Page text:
More than just delivery, I personally see more pure food and gourmet businesses growing in these regions. With the increased spending power parity, people from these cities are going to be demanding more gourmet food".

Sumer Juneja, Principal, Norwest Venture Partners says that foodtech generally caters to a younger generation and crowd. He adds that today, the Tier II and Tier III markets are big spenders and have an untapped younger segment of the population.

Density of restaurants and food joints

"While there will be a demand for delivery, we might not have the range of options in a Tier II and Tier III city. So we may have to increase our range of deliveries," says Harsha. This also means that the first-mover’s advantage will be much stronger with Tier II cities.

"The offline food industry will have a great advantage: their rent will be cheaper but selling prices remain the same. The towns are smaller; the delivery areas are therefore smaller as well," says Sumer. He adds that a regular pizza joint in Tier II and Tier III cities may be a great place for casual meetings and celebrations. "Unlike in a city like Bengaluru, you will not have many fine dining restaurants in such places," he adds.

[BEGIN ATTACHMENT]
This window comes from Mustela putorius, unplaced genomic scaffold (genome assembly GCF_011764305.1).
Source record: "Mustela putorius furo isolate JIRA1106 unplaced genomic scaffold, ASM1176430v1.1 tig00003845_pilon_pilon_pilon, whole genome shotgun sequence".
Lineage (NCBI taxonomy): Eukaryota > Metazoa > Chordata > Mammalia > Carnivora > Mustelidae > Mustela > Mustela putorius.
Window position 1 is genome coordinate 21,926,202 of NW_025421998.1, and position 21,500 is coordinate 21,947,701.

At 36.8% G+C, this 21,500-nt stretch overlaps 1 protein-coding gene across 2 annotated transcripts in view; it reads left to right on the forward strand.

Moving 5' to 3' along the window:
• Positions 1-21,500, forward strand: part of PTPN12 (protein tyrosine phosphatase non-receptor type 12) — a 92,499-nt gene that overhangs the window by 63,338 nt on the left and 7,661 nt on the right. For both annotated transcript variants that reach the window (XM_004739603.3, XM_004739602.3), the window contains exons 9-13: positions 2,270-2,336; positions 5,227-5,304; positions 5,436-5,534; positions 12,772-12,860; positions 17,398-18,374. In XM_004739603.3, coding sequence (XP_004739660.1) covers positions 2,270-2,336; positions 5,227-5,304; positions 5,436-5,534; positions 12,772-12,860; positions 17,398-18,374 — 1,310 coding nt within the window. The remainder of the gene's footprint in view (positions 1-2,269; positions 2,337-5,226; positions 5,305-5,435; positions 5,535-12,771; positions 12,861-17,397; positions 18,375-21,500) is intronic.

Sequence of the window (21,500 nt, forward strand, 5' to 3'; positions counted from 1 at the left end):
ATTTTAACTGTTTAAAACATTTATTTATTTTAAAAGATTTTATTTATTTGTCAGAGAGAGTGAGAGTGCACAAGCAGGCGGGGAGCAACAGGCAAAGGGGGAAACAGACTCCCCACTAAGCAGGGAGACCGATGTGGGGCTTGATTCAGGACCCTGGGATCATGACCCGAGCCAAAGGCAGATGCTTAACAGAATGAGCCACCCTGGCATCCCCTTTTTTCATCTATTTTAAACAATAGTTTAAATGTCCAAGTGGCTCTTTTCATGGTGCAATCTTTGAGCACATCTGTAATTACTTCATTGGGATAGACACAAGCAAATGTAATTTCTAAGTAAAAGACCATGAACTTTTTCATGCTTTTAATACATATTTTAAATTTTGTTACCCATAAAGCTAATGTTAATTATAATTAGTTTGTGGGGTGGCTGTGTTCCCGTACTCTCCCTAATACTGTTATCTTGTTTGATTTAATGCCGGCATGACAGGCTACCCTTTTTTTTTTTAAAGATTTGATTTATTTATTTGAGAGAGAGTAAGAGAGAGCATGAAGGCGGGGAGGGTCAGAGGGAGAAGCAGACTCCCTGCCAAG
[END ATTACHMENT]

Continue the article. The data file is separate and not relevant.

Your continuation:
Prateek Agarwal, Founder of Gurgaon-based foodtech-logistics startup Bite Club, says "While presently we are not looking at these regions, I believe there is huge opportunity in these markets and that's not just in terms of foodtech but even regular offline business”. He adds that the food delivery business will also pick up faster in these regions.

While foodtech businesses are eyeing these untapped markets, will they be having a different approach? Ashish says it is important to do so even while targeting different metros. "Each market requires a different approach and efforts, as the consumers and their behaviour patterns are different," he adds.

Funding in Tier II and Tier III cities

Will VCs invest in food businesses that already exist in these regions? There are a few smaller players like Sandwedges in the space but investments seem to be slow or non existent in these regions.

If you look at most investors and VC firms, they're based out of larger cities, so they tend to support organisations there. Also, if you make it big in the bigger cities, the chances of successfully replicating it in smaller cities are much higher," says Ashish.

Sumer, too, believes that investors will tend to invest in businesses from bigger cities. He says that there isn't a business model that looks specifically at these regions. The brand needs to be pan India or at least look at targeting the top ten cities of the country.

There might be local favourite restaurants, but investors will look at businesses that are most likely to become billion dollar companies," he adds.

They add that while it's possible to replicate models that are initiated from Tier II and Tier III cities, it's more likely for a startup that's successful in a bigger city to be successful in the smaller ones.